For slow requests that are bound by blocking I/O, Puma achieves higher concurrency than the open source version of Phusion Passenger. Note that concurrency is not the same as performance. Because of the limited amount of concurrency provided by the multi-process model, Phusion Passenger (open source) cannot achieve a high throughput for these kinds of workloads because it will spend a lot of time waiting for the kernel to give it more data. While waiting, it does not use CPU, so your system is being underutilized. You can offset this by spawning more processes, but that requires quite some memory.
Against Phusion Passenger Enterprise
Puma and Phusion Passenger Enterprise can achieve the same concurrency and the same performance in production. Performance in microbenchmarks is still different, as explained above.
Memory usage should be viewed in three parts:
- The base memory usage, which is memory that is always used regardless of the app server settings and the application.
- The application-specific memory usage, which is independent from the app server. This includes framework memory usage, e.g. the memory required to load Rails.
- The concurrency memory usage, which is the amount of memory the app server requires as one increases concurrency.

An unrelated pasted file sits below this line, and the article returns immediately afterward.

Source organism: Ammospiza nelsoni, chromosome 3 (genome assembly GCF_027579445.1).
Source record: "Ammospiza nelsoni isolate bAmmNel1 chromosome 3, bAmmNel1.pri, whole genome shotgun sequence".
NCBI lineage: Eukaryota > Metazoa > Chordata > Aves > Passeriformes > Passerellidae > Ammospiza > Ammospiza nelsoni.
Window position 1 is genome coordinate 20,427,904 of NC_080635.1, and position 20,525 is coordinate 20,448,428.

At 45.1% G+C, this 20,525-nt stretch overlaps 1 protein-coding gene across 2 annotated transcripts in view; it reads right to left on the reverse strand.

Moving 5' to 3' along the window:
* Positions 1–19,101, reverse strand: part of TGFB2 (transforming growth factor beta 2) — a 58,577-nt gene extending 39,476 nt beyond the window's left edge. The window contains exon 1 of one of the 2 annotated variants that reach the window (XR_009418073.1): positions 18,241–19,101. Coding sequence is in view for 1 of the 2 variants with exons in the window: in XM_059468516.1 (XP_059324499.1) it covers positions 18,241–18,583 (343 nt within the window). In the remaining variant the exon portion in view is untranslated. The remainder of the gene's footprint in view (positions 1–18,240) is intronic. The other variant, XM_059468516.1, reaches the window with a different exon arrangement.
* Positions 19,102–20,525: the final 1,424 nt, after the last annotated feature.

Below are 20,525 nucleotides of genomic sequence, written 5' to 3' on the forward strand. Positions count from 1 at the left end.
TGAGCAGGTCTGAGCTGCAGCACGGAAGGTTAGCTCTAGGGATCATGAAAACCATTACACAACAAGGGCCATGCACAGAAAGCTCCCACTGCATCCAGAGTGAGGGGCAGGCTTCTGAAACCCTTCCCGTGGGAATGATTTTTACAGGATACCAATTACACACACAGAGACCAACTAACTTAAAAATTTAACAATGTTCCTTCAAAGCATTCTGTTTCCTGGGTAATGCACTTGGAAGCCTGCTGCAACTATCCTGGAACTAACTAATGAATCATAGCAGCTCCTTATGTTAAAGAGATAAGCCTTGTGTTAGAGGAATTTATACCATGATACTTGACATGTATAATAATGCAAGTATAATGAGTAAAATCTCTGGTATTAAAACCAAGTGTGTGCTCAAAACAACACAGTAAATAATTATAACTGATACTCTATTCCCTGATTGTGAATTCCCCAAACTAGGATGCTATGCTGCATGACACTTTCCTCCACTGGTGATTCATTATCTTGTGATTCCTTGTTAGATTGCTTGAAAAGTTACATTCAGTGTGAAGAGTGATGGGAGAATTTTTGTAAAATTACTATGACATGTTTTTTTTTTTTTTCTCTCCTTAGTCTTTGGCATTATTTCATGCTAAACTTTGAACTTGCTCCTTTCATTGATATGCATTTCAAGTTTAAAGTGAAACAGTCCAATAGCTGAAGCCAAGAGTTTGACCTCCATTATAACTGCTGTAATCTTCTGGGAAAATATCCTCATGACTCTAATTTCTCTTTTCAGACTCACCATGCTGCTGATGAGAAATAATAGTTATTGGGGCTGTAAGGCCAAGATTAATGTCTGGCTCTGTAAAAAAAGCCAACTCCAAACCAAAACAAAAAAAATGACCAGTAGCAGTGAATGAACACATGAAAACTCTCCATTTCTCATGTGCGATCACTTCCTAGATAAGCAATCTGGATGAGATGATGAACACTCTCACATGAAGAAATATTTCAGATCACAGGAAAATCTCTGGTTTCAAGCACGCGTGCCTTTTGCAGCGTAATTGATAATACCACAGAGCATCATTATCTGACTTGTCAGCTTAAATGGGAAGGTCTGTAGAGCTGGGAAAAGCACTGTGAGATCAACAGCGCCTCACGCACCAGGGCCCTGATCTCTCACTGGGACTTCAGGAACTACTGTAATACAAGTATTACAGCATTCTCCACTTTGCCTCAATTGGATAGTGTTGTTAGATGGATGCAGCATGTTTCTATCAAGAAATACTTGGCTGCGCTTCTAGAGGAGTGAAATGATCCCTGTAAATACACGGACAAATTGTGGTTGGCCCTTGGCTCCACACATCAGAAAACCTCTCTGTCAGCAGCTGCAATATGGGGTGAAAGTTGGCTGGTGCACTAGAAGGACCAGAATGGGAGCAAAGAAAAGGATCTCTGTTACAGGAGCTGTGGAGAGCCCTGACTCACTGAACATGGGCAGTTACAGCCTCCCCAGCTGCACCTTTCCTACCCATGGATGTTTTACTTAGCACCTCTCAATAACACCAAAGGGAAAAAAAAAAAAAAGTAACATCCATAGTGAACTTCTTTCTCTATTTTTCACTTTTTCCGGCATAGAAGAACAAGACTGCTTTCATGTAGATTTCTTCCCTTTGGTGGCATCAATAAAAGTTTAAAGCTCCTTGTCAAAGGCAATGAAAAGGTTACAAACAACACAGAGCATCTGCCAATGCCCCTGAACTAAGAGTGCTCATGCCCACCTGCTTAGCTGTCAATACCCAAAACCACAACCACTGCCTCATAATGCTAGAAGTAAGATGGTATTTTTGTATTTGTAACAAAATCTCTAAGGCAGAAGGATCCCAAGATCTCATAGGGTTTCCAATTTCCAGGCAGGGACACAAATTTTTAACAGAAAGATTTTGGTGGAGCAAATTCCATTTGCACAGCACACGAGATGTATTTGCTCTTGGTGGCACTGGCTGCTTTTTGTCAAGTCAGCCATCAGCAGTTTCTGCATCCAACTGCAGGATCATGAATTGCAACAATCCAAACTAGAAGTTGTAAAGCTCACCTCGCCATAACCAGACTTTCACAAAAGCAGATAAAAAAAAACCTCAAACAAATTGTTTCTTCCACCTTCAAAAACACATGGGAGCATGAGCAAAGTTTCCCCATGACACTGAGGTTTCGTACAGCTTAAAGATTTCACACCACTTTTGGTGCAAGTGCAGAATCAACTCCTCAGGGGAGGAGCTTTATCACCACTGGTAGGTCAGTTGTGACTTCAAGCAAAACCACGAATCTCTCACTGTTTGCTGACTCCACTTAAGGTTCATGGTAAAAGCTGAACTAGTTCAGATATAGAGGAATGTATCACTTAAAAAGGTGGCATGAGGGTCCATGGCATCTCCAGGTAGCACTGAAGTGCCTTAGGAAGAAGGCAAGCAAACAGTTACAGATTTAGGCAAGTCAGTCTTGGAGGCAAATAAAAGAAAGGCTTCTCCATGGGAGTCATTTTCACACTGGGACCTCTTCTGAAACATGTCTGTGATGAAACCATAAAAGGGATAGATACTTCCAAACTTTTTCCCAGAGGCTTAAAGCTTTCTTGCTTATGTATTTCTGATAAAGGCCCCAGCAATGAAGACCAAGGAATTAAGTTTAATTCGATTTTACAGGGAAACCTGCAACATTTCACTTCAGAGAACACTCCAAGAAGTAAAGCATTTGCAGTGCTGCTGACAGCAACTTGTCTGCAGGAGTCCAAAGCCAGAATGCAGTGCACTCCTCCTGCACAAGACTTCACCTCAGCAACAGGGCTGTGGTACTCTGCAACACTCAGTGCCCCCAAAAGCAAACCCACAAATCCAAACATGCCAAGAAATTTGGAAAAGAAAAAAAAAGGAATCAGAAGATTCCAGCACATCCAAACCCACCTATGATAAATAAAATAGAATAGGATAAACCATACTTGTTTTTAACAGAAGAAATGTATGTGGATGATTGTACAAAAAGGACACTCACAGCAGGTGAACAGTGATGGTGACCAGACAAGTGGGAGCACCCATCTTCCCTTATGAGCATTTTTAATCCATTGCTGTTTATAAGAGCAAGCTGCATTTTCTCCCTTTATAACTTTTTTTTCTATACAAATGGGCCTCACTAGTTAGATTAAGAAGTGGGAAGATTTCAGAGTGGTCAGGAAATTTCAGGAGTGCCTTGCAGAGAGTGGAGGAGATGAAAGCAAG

|Aspect||Puma 2.2.2||Passenger (OSS) 4.0.6-pre||Passenger Enterprise 4.0.6-pre|
|Base||20 MB per process||3.6 MB once, plus 15 MB per process|
|App-specific||Same between all 3. The app server has no effect on the app's memory usage.|
|Concurrency||20 MB per additional cluster process. Negligible amount of memory growth per additional thread.||15 MB per additional concurrency increase. Because multiprocessing is the only I/O model supported, concurrency memory usage scales with the number of processes.||15 MB per additional cluster process. Negligible amount of memory growth per additional thread.|
This chart displays the difference in memory usage as the number of cluster processes grow. Phusion Passenger open source and Enterprise are consolidated as a single entry because their memory usage w.r.t. growing number of processes are identical. Note that  still applies.
The above chart does not display memory usage as a function of the number of threads. Such a chart would be boring: the memory usage would be almost a flat line when compared to memory usage as a function of the number of processes.
- On CPU-bound fast-running workloads, in which Puma's multithreading provides no advantages, Phusion Passenger uses less memory than Puma.
- On I/O-bound slow-running workloads, Puma with N threads uses less memory than the open source variant of Phusion Passenger with N processes. However, Phusion Passenger Enterprise with N threads uses even less memory than Puma with N threads.
- Phusion Passenger Enterprise's memory usage is very close to the optimal minimum achievable with Ruby. An empty Ruby process that loads only RubyGems and Rack consumes 13 MB.
- All memory usages measured on OS X Mountain Lion, with an empty 'hello world' Rack app, Ruby 1.9.3. Numbers come from the "Private Mem" column in Activity Monitor.
-  Phusion Passenger 4.0.6 pre-release (git ab802c525).
-  Assumes copy-on-write is not enabled.
-  Memory usage for PassengerWatchdog, PassengerHelperAgent and PassengerLoggingAgent.